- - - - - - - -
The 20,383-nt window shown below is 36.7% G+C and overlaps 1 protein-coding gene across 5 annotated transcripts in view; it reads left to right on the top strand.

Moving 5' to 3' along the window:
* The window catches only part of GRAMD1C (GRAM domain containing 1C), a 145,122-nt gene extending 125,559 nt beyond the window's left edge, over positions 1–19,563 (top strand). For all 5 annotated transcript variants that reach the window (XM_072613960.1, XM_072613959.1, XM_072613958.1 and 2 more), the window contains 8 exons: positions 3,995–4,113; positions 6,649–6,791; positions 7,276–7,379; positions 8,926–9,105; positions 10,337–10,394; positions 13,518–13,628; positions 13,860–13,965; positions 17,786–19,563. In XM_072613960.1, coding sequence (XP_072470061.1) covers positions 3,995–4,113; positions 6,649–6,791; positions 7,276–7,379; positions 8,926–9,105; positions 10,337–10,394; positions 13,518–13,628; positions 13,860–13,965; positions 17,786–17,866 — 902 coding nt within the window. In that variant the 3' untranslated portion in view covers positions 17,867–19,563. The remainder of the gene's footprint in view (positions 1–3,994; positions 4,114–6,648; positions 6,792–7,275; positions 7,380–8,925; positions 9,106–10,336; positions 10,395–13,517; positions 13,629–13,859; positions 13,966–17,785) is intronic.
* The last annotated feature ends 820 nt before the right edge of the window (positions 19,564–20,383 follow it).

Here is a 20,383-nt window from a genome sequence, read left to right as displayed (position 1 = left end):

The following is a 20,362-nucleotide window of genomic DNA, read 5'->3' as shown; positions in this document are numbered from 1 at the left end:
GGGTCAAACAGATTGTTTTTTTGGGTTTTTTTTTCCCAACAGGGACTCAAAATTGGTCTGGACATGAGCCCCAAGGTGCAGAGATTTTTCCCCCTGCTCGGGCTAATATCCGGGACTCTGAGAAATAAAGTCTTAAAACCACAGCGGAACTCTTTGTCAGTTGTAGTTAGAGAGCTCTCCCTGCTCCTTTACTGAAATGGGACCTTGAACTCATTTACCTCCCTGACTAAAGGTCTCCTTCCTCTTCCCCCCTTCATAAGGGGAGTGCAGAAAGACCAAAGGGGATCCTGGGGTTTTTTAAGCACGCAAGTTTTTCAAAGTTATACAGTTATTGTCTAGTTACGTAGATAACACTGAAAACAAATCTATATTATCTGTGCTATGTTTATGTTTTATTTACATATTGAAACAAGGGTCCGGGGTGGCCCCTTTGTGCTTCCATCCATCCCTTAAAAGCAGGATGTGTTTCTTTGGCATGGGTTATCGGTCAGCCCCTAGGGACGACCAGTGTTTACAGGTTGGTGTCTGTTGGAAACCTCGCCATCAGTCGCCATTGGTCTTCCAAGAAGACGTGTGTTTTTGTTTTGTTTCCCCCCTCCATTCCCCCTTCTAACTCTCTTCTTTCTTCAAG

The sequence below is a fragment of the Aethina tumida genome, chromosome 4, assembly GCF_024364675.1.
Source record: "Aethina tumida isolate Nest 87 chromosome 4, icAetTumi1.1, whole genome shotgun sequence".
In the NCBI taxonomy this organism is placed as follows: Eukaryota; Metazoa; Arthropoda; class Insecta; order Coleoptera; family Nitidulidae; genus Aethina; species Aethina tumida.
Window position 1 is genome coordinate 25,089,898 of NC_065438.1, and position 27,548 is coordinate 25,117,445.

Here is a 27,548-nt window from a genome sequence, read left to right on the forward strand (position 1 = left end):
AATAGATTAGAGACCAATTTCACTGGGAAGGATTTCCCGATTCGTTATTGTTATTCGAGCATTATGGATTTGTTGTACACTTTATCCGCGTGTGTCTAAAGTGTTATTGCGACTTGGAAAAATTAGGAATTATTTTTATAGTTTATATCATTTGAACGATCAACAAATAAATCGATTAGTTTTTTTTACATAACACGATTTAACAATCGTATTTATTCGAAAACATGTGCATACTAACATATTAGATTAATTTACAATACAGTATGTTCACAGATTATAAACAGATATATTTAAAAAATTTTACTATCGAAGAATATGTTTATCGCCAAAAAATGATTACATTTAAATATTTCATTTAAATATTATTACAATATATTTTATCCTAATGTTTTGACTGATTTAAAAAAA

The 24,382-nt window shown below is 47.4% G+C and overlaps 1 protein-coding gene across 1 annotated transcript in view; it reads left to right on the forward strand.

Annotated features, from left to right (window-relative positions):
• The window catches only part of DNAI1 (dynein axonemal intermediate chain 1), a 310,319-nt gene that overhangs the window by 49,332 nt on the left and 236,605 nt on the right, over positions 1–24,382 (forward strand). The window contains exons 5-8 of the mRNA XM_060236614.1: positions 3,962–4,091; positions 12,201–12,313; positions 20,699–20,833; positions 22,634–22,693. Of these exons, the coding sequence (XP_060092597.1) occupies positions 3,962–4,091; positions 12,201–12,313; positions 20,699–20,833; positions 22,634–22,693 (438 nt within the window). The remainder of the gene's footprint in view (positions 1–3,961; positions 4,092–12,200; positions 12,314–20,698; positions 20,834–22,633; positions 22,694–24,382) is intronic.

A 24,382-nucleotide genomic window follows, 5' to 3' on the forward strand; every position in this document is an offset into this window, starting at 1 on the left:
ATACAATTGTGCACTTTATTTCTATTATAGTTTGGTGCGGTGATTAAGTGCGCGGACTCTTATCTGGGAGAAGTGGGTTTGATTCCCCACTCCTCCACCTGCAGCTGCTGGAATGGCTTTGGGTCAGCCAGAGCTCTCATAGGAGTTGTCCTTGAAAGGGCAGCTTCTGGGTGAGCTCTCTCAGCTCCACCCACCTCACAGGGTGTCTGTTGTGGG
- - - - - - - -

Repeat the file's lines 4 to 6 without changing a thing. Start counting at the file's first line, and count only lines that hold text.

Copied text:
* The last annotated feature ends 820 nt before the right edge of the window (positions 19,564–20,383 follow it).

Here is a 20,383-nt window from a genome sequence, read left to right as displayed (position 1 = left end):

The following is a 20,362-nucleotide window of genomic DNA, read 5'->3' as shown; positions in this document are numbered from 1 at the left end: